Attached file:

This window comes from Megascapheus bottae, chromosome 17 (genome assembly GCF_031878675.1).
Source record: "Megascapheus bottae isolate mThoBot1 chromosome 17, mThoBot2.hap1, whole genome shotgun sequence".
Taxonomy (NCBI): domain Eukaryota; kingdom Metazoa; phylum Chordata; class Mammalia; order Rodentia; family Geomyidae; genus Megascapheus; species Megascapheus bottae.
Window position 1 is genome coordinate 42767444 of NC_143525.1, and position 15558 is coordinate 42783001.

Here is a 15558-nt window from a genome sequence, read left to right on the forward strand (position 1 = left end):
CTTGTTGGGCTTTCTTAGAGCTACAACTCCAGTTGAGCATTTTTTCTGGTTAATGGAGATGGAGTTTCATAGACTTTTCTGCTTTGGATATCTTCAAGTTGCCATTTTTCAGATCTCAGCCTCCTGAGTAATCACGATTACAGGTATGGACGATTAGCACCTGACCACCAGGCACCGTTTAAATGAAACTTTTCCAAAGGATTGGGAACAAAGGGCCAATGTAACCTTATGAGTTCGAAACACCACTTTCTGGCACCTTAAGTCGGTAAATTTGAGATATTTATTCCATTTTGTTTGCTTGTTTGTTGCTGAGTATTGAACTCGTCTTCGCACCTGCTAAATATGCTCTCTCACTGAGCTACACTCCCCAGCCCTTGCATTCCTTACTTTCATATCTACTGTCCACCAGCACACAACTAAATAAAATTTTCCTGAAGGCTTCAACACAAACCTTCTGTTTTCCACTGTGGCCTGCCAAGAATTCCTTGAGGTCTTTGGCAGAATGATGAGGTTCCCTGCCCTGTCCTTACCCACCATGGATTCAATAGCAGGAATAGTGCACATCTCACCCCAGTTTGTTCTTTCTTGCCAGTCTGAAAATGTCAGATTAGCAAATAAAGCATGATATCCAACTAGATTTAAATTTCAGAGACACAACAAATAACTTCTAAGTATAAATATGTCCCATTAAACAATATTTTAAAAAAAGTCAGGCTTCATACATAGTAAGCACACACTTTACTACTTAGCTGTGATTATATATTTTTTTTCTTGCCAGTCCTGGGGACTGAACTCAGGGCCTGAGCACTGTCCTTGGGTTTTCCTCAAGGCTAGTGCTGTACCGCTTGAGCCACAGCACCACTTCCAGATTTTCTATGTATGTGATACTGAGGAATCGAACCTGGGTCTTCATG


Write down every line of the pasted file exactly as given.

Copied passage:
This window comes from Megascapheus bottae, chromosome 17 (genome assembly GCF_031878675.1).
Source record: "Megascapheus bottae isolate mThoBot1 chromosome 17, mThoBot2.hap1, whole genome shotgun sequence".
Taxonomy (NCBI): domain Eukaryota; kingdom Metazoa; phylum Chordata; class Mammalia; order Rodentia; family Geomyidae; genus Megascapheus; species Megascapheus bottae.
Window position 1 is genome coordinate 42767444 of NC_143525.1, and position 15558 is coordinate 42783001.

Here is a 15558-nt window from a genome sequence, read left to right on the forward strand (position 1 = left end):
CTTGTTGGGCTTTCTTAGAGCTACAACTCCAGTTGAGCATTTTTTCTGGTTAATGGAGATGGAGTTTCATAGACTTTTCTGCTTTGGATATCTTCAAGTTGCCATTTTTCAGATCTCAGCCTCCTGAGTAATCACGATTACAGGTATGGACGATTAGCACCTGACCACCAGGCACCGTTTAAATGAAACTTTTCCAAAGGATTGGGAACAAAGGGCCAATGTAACCTTATGAGTTCGAAACACCACTTTCTGGCACCTTAAGTCGGTAAATTTGAGATATTTATTCCATTTTGTTTGCTTGTTTGTTGCTGAGTATTGAACTCGTCTTCGCACCTGCTAAATATGCTCTCTCACTGAGCTACACTCCCCAGCCCTTGCATTCCTTACTTTCATATCTACTGTCCACCAGCACACAACTAAATAAAATTTTCCTGAAGGCTTCAACACAAACCTTCTGTTTTCCACTGTGGCCTGCCAAGAATTCCTTGAGGTCTTTGGCAGAATGATGAGGTTCCCTGCCCTGTCCTTACCCACCATGGATTCAATAGCAGGAATAGTGCACATCTCACCCCAGTTTGTTCTTTCTTGCCAGTCTGAAAATGTCAGATTAGCAAATAAAGCATGATATCCAACTAGATTTAAATTTCAGAGACACAACAAATAACTTCTAAGTATAAATATGTCCCATTAAACAATATTTTAAAAAAAGTCAGGCTTCATACATAGTAAGCACACACTTTACTACTTAGCTGTGATTATATATTTTTTTTCTTGCCAGTCCTGGGGACTGAACTCAGGGCCTGAGCACTGTCCTTGGGTTTTCCTCAAGGCTAGTGCTGTACCGCTTGAGCCACAGCACCACTTCCAGATTTTCTATGTATGTGATACTGAGGAATCGAACCTGGGTCTTCATG